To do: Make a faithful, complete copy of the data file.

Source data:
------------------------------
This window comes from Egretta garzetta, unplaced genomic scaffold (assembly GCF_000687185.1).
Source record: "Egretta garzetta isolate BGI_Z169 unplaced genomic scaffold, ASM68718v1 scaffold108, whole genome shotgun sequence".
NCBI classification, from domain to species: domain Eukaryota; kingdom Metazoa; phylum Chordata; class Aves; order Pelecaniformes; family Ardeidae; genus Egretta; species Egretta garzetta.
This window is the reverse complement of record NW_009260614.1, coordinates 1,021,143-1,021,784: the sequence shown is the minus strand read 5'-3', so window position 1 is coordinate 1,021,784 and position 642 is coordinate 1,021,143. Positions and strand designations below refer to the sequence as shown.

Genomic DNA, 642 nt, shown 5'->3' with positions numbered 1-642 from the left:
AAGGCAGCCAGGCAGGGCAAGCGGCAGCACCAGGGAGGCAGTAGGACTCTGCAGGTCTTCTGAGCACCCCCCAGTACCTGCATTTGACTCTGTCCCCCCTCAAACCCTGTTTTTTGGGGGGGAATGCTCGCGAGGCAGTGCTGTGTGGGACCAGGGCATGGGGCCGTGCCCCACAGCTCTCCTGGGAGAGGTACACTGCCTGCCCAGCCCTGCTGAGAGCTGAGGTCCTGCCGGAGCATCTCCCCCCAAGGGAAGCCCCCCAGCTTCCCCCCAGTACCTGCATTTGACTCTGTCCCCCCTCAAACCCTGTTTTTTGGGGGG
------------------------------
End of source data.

This window comes from Egretta garzetta, unplaced genomic scaffold (assembly GCF_000687185.1).
Source record: "Egretta garzetta isolate BGI_Z169 unplaced genomic scaffold, ASM68718v1 scaffold108, whole genome shotgun sequence".
NCBI classification, from domain to species: domain Eukaryota; kingdom Metazoa; phylum Chordata; class Aves; order Pelecaniformes; family Ardeidae; genus Egretta; species Egretta garzetta.
This window is the reverse complement of record NW_009260614.1, coordinates 1,021,143-1,021,784: the sequence shown is the minus strand read 5'-3', so window position 1 is coordinate 1,021,784 and position 642 is coordinate 1,021,143. Positions and strand designations below refer to the sequence as shown.

Genomic DNA, 642 nt, shown 5'->3' with positions numbered 1-642 from the left:
AAGGCAGCCAGGCAGGGCAAGCGGCAGCACCAGGGAGGCAGTAGGACTCTGCAGGTCTTCTGAGCACCCCCCAGTACCTGCATTTGACTCTGTCCCCCCTCAAACCCTGTTTTTTGGGGGGGAATGCTCGCGAGGCAGTGCTGTGTGGGACCAGGGCATGGGGCCGTGCCCCACAGCTCTCCTGGGAGAGGTACACTGCCTGCCCAGCCCTGCTGAGAGCTGAGGTCCTGCCGGAGCATCTCCCCCCAAGGGAAGCCCCCCAGCTTCCCCCCAGTACCTGCATTTGACTCTGTCCCCCCTCAAACCCTGTTTTTTGGGGGG